“He’s likely to beat the recall attempt because Americans today are so polarized, they tend to vote knee-jerk with their parties. And there are nearly twice as many Democrats as Republicans in California.” — George Skelton,
A recall may not be likely, but it’s not impossible
“Is it likely? No. But could it happen? Well, the last time California put its governor to a recall vote, it eventually elected a Republican athlete-cum-mega celebrity in the form of Arnold Schwarzenegger.” — Tiana Lowe,
California is much bluer than it was in 2003
“The simple truth is that California is in a much different position in 2021 than it was in 2003. The state has grown more progressive and has become the heartbeat of the resistance against the radicalization of the Republican Party under its leader, Donald Trump. The Republican Party has gotten smaller, and it has been relegated to back-seat status, frozen out of power in the State Assembly, the State Senate and every statewide office.” — Kurt Bardella,
The state could be in much worse shape come Election Day
“While the Democratic governor is riding a wave of political momentum, an extra-contagious coronavirus variant and a potentially devastating wildfire season threaten to derail that progress, adding additional pressure for a speedy vote.” — Jeremy B. White,
Newsom’s handling of the pandemic angered enough voters to give the recall a shot
“Newsom may argue that this recall effort is a partisan ‘power play,’ but such a claim is an affront to the millions of Californians who have experienced his poor leadership during the pandemic. While proponents of the recall have an uphill climb in the effort to remove him from office, they have succeeded in getting Newsom's attention.” — Lanhee J. Chen,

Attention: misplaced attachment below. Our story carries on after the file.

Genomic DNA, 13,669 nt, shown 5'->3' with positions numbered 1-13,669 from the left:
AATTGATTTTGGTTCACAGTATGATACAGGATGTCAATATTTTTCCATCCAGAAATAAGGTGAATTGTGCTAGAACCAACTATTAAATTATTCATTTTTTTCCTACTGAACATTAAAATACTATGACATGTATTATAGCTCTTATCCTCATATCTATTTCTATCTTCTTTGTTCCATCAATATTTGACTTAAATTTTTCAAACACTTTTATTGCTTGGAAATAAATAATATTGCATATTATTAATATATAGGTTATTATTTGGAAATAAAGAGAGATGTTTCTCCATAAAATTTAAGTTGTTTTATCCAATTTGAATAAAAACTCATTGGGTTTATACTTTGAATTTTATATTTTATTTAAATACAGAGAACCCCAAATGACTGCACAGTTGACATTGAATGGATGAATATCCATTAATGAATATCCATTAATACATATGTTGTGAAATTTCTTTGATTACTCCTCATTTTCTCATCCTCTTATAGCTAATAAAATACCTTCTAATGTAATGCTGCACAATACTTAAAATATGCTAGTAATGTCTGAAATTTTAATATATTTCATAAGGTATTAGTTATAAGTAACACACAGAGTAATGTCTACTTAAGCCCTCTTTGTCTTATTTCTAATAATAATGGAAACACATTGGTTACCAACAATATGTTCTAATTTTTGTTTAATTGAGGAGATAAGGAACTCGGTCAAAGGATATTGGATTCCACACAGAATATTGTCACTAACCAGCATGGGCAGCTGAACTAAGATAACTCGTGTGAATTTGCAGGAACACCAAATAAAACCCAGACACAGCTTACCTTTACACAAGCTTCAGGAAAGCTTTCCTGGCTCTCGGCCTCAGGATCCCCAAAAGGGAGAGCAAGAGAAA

Newsom can use the power of his office to fight off the recall
“While residents from other states wonder why California’s blue-state budget decadence continues despite the threat of a recall, Gavin will attempt to silence his hometown critics with the bread of overspending and summer circuses celebrating the state’s reopening.” — Lance Christensen,
Republicans haven’t found a strong candidate capable of threatening Newsom
“If recall proponents — Republicans, mostly — were to have a fighting chance of success, they would need to coalesce behind one well-known, well-financed candidate to succeed Newsom, as demonstrated by California’s first and only gubernatorial recall, that of Gray Davis in 2003. … A very weak Republican Party, a late-blooming sponsor of the recall, can’t even settle on one challenger and voters will be disinclined to vote for Newsom’s ouster if they don’t see a viable alternative.” — Dan Walters,
A prominent Democrat joining the recall race would be bad news for Newsom
“It is obviously in Mr. Newsom’s interest to keep other Democrats off the ballot and brand the election a Republican recall. A ‘Vote no’ message is cleaner than “Vote no, but just in case, vote for this other Democrat.” Worse than muddled messaging, a viable Democratic alternative, even posed as an insurance policy, could morph into a real threat.” — Miriam Pawel,
The recall will have been a success even if it fails to remove Newsom from office
“Newsom continues to get high marks from many voters. The campaign to recall him may fail. But regardless of the outcome, self-government in the Golden State will have been strengthened.” — Jeff Jacoby,
The early election date could be a major strategic mistake
Democrats were wise to hold the election as early as possible
“A later recall date could have coincided with a downturn in Newsom’s approval ratings, depending especially on how the state’s wildfire season progressed. … Newsom’s ratings could also flag if COVID infection numbers begin spiking to the point where mask mandates and other restrictions have to be utilized yet again.” — Editorial,
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Photo illustration: Yahoo News; photos: Justin Sullivan/Getty Images, Mike Blake/Reuters